“The evidence in support of data retention is not cast in terms of clearance rates,” Harmer machine-gunned at Ludlam. That is, not merely are advocates of mass surveillance unable to furnish any verifiable evidence that it has worked in the past, they say we won’t be able to tell if it has worked in the future, either — data retention is a policy that can never be objectively assessed to determine whether it works. “I could refer you to some of the evidence of the law enforcement agencies …” Harmer suggested, going on to explain that it was very difficult to identify any quantifiable impact from police being able to access your personal metadata. The whole exchange can be found here, and stick to the very end for the absolutely filthy look on the AGD bureaucrat’s face when Ludlam calls it “anecdote-based policy” and complains about the lack of any evidence from them.

What also emerged in Ludlam’s hearings was the extent to which the online dimension (as opposed to the phone dimension) of data retention would be easy to circumvent. The discussion didn’t focus on tools like VPNs or Tor, but rather, on the number of services that people could use and, under the current bill, never be identified for their internet usage, in public libraries and facilities that provide free wi-fi (like Parliament House), and via overseas service providers like Gmail, social media and IP-based messaging apps.

None of this is new — it’s in the bill, and the limitations of the reach of the online aspect of the proposed legislation were discussed months ago. But it’s a further reminder of why data retention doesn’t work and has had no demonstrated impact on crime clearance rates, because any criminal or terrorist with half a brain can easily circumvent the online aspect of data retention either by using Tor or a VPN, or using the increasing suite of services like Whatsapp that use end-to-end encryption, or just using their device in a place with free public wi-fi.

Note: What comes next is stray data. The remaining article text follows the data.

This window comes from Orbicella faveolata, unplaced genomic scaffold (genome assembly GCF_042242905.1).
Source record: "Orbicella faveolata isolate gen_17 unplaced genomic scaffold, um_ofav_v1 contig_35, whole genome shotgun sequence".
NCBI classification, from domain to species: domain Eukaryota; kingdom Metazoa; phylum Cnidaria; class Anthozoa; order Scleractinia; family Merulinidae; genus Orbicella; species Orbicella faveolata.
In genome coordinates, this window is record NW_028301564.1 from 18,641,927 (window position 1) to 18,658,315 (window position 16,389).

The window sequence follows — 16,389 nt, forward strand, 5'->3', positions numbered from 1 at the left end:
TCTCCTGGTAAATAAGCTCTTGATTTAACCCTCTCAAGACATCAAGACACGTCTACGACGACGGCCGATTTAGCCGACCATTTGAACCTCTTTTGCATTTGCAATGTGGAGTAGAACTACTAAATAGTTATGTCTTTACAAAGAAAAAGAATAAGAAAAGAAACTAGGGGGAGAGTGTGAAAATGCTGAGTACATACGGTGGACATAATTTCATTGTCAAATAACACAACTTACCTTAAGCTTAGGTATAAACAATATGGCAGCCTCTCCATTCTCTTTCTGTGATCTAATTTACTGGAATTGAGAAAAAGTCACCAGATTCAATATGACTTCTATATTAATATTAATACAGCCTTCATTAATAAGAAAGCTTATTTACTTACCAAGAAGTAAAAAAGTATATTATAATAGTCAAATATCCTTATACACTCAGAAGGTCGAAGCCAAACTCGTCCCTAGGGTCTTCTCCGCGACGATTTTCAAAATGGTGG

And when data retention spurs the further uptake of encryption and anonymisation by Australians who don’t want their government, corporations and hackers to obtain their online histories, security agencies and the shinybum scopophiliacs of AGD will demand yet more surveillance powers, just as they’re justifying data retention now by blaming Edward Snowden for encouraging people to start encrypting.

Surveillance state advocates can’t furnish any evidence that data retention works, or that law enforcement would “grind to a halt” if security agencies were asked to get a warrant when they accessed someone’s metadata. They can’t produce any data that contradicts the evidence from other countries that data retention doesn’t work and that law enforcement agencies cope just fine with external authorisation requirements. And it’s easy to see why — when it comes to the online aspect of the bill, evading it is child’s play.

Tomorrow: some examples of how mass surveillance could hurt you – whether you’re a private citizen, a business owner, a journalist or a politician.

Peter Fray